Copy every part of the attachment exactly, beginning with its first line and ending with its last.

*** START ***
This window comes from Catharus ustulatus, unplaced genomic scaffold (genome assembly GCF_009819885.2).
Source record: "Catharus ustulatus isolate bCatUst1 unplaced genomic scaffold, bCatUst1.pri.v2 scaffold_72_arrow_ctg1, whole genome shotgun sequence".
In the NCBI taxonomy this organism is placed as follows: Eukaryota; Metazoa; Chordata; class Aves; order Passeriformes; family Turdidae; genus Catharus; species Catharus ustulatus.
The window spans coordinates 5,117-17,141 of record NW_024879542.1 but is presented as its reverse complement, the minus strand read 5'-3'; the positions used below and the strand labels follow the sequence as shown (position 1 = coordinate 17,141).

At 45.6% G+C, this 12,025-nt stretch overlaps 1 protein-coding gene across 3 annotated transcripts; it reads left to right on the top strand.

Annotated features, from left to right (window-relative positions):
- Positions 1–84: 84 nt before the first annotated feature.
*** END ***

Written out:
This window comes from Catharus ustulatus, unplaced genomic scaffold (genome assembly GCF_009819885.2).
Source record: "Catharus ustulatus isolate bCatUst1 unplaced genomic scaffold, bCatUst1.pri.v2 scaffold_72_arrow_ctg1, whole genome shotgun sequence".
In the NCBI taxonomy this organism is placed as follows: Eukaryota; Metazoa; Chordata; class Aves; order Passeriformes; family Turdidae; genus Catharus; species Catharus ustulatus.
The window spans coordinates 5,117-17,141 of record NW_024879542.1 but is presented as its reverse complement, the minus strand read 5'-3'; the positions used below and the strand labels follow the sequence as shown (position 1 = coordinate 17,141).

At 45.6% G+C, this 12,025-nt stretch overlaps 1 protein-coding gene across 3 annotated transcripts; it reads left to right on the top strand.

Annotated features, from left to right (window-relative positions):
- Positions 1–84: 84 nt before the first annotated feature.